The business phone system has evolved. If you didn’t know that before work from home, you know it now. If you have been on a Unified Communication system, you have been able to communicate in a variety of ways. And you found out while voice is an important element of the business phone system, voice is simply one of the ways you communicate with other people in a business environment today, and that is all supported within a UC business phone system. Voice is essential, but no longer unique. We communicate with other employees or customers via instant and group messaging, email, social media and the like.
When viewing the architecture diagram of a basic PBX office phone system, one can see four important elements. There are interfaces that connect to the “outside world” networks via “trunks” that come into the building. In “the old days”, which is only a few years ago really, this was simply a PSTN trunk to the wired and wireless PSTN, internet or wireless networks. Today this also includes SIP trunks connected to these same networks.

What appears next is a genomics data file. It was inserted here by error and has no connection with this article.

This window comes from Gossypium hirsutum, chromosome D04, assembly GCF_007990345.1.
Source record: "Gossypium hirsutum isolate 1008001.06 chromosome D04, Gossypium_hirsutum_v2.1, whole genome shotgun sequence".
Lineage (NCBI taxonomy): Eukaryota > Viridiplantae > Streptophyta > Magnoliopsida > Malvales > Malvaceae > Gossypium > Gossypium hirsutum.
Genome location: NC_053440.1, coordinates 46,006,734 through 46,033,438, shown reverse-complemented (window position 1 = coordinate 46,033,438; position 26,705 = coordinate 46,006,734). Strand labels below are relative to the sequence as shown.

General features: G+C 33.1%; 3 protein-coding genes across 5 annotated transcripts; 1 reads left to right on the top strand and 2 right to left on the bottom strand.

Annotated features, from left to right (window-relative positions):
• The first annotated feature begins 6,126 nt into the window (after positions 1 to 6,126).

There are also interfaces that connect to whatever device one talks on. Again, in “the old days” that was simply a phone on your desk, or maybe a paging system, conference phone or intercom to the front door. Today, there are all kinds of softphones, or clients connected to your various mobile devices, including your watch.
The business phone system also has a database of users (phone numbers, etc.) and rules on how to route calls. Finally, there is a message broker which manages the interaction between internal and external devices and follows the rules set out by the system itself and the administrator of the business phone system.
Next week we’ll take a look at how the architecture has evolved to easily add Unified Communication features.